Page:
Back pain is one of the most common complaints of every pregnant woman. There are a variety of reasons why the back hurts during pregnancy, but weak support muscles are usually the immediate culprit. Toning and strengthening muscles as well as maintaining good posture and exercising will help strengthen the back muscles and lessen the pain felt during pregnancy.
Sore breasts are a common complaint during pregnancy. The soreness is due to hormonal changes your body is going through in preparation for the birth. The amount of breast sensitivity varies from woman to woman, and will also fluctuate depending on the trimester. Unfortunately, there is no cure for breast soreness--just ways to ease the pain.
Learning that you're pregnant is exciting. One of the first things you should do, after calling everyone you know to tell them, is to schedule an appointment with an obstetrician. Prenatal care is important for a healthy pregnancy and delivery. At first, prenatal visits will occur once every month until the sixth month, after which the frequency will be every two to three weeks. In the final month, the visits will be once a week.
Pregnancy is a complicated cascade of events where you learn your body can do amazing and unexpected things. While some of them can be joyful, others can invoke panic. One of the most worrying symptoms during pregnancy is the dreaded bleeding during the first trimester. Although bleeding can be a sign of a miscarriage during the first trimester, it can have other perfectly natural causes that will not harm your baby.
After giving birth, the general rule of thumb is to hold off on sex for 4 to 6 weeks. Giving birth takes a major physical and emotional toll on your body, so you need to give your body time to heal before any sexual penetration. Typically, your doctor will give you the okay to resume having sex during your first postnatal check-up, which takes place about 6 weeks after the birth.
Part of the experience of being pregnant is being inundated with advice from family, friends and even strangers. While all of these people mean well, some of this advice may be myths and can cause unnecessary fear. Many of these myths sound reasonable, while others are completely unbelievable. If you are in doubt about whether a piece of advice is a myth, check with your doctor.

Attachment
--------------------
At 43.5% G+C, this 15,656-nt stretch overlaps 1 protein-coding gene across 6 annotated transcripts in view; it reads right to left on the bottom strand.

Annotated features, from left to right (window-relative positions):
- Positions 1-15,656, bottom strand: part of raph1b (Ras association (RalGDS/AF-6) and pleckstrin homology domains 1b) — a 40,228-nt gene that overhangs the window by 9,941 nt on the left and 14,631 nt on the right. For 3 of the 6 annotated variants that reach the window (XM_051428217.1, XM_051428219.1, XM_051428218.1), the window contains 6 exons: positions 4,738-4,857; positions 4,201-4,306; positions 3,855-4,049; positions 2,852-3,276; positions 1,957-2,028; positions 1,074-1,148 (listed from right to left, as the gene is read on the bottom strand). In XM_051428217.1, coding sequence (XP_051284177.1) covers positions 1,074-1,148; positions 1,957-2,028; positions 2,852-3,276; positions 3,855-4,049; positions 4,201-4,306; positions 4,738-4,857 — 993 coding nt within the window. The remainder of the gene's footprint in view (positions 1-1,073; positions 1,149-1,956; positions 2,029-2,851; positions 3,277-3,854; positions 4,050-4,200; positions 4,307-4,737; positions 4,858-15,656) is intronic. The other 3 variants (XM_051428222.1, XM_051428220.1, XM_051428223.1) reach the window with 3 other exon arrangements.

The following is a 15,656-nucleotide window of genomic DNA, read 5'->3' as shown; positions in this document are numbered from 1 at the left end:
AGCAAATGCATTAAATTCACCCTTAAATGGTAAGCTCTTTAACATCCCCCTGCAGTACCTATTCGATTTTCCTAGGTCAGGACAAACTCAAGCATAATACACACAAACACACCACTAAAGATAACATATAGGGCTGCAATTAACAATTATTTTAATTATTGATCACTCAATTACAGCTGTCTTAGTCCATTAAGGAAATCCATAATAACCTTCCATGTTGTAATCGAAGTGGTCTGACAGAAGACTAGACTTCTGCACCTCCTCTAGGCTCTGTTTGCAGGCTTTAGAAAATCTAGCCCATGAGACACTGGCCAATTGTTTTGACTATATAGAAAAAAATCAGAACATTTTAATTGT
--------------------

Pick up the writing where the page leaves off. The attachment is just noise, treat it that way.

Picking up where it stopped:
Bleeding and cramping can occur at any time during a pregnancy. Early within the first trimester, bleeding might not necessarily be indicative of a serious problem. Bleeding and cramping that occur in the second and third trimesters, however, could be cause for concern. Regardless of when the bleeding occurs, a pregnant woman should always consult with her physician to determine the status of the pregnancy and health of her developing baby.
Pregnancy is an exciting time of change for a woman but for those in the workplace it can create added stress. The rights of pregnant women are protected by law but the politics of the workplace can help determine when a woman tells her boss she is expecting and how she takes time off for doctor's appointments.
Exercising during pregnancy is a wonderful way to cope with normal aches and pains and prepare your body for labor and delivery. Exercise is perfectly safe during a normal pregnancy, and most exercises can be done with only minor changes to adapt to the needs of a pregnant body.
Having a baby over 40 has become more common in recent years. Some woman may delay motherhood until after 40 for a variety of reasons. Other women may be adding to their existing family or conceive accidentally after 40. Having a baby at any age can cause both excitement and some anxiety. Women over 40 may have additional things to consider.